COVID-19 and Trade in Zimbabwe: An Auto-Regressive Distributed Lag (ARDL) Analysis
Received: 22 Aug 2021
Accepted: 01 Dec 2022
This study examined the impact of COVID-19 pandemic on trade in Zimbabwe for the period 03/2020 to 06/2022. The pandemic necessitated the enforcement of lockdown measures. Prudent as they are, they brought several socio-economic problems. However, during this period, trade outperformed the previous comparable period. This motivated the current study which provides a novel contribution to the impact of COVID-19 in Zimbabwe. The current study is the first to provide an econometric COVID-19 impact analysis, let alone on trade in Zimbabwe. The auto-regressive-distributed-lag (ARDL) estimation technique was used to analyze the relationship. The headline result is that the COVID-19 pandemic had an unfavorable impact on total trade and exports and a favorable impact on imports. The impact was bigger and more significant on imports than exports. This suggested expenditure switching from foreign to locally produced goods. The results provide a case for revamping the import substitution industrialization approach. Specifically, the government should support firms producing import-substituting goods. To avoid failures of previous ISI approaches, the focus should be on reducing import dependency through increasing local firms’ productivity and competitiveness through value-addition and beneficiation. Furthermore, it is time for Zimbabwe to penetrate emerging foreign markets. This can be done by export incentive schemes such as favorable export surrender requirements and (2) simpler import and export procedures. Also, the private sector needs to (1) glocalise (attracting foreign investment towards local production) and (2) enhance value addition and beneficiation to produce high-end goods that are currently exported as raw materials and/or semi-finished.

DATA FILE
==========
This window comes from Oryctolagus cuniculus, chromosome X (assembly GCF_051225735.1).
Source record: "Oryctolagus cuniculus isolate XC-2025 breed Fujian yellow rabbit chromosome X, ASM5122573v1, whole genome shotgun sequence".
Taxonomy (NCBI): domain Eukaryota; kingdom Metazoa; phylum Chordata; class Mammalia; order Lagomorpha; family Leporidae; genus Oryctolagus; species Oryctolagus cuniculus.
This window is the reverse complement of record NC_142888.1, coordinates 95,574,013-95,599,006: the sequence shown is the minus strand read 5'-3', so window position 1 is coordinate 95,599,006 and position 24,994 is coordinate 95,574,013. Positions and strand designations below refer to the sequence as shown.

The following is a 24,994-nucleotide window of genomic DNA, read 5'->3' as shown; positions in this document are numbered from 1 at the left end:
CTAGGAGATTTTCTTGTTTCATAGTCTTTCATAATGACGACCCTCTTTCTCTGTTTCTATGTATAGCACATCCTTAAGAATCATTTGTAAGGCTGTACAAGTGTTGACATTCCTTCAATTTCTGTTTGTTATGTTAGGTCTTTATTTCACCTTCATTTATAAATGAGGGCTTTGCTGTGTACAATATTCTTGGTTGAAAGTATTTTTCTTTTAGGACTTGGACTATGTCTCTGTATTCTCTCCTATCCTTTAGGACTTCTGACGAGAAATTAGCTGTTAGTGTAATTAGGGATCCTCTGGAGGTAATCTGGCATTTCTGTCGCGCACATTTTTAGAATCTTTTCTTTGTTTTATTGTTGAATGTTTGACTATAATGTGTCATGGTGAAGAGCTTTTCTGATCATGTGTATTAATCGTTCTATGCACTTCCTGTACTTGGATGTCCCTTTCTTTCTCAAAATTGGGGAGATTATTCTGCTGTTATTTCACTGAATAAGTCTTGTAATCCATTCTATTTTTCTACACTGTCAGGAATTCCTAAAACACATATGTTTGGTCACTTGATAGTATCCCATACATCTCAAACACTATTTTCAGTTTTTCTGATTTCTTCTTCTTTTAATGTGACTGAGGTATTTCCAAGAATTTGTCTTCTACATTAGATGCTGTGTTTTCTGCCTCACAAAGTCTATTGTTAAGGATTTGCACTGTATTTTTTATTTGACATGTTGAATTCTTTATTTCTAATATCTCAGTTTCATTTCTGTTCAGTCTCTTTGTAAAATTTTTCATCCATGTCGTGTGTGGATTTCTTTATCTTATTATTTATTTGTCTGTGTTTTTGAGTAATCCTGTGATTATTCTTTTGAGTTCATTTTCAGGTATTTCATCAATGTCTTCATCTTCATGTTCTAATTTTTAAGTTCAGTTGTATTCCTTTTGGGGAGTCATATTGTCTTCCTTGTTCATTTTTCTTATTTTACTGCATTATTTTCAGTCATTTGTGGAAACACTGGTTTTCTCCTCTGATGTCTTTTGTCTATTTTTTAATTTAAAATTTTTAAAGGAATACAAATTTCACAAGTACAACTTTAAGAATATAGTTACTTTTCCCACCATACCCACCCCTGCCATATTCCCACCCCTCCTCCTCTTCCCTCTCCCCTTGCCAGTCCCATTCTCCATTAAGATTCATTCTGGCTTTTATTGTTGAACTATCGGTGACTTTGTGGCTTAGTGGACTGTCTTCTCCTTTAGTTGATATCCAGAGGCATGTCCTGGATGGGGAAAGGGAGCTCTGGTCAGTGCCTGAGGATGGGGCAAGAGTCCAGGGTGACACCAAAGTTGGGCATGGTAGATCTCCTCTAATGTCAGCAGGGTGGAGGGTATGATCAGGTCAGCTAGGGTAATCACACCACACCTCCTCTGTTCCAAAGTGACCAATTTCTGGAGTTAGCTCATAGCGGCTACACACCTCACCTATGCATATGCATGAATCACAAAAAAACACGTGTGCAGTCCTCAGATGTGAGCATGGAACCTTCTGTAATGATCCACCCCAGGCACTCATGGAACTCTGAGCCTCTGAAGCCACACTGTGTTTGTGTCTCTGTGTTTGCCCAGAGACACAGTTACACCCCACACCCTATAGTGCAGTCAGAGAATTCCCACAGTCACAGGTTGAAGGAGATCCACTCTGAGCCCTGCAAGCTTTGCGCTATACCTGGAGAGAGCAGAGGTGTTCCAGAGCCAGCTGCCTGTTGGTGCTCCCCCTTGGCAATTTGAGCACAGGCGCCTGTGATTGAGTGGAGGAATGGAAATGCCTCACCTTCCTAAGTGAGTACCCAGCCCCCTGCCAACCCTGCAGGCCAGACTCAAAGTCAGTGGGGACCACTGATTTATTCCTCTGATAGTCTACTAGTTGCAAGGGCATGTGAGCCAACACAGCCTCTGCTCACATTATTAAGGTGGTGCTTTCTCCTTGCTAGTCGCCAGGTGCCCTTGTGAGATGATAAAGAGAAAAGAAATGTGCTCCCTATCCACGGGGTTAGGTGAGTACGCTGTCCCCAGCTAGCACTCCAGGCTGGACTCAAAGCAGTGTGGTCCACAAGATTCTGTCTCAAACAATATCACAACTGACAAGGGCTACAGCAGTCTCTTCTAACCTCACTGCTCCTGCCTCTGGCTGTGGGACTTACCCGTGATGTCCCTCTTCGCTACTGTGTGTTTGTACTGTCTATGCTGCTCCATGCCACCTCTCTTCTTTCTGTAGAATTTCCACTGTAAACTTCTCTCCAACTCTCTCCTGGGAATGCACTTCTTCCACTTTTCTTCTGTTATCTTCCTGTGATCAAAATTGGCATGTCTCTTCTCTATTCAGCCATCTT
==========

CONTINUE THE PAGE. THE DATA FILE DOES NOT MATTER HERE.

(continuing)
COVID-19; Trade; Exports, Imports, Lockdown; ARDL
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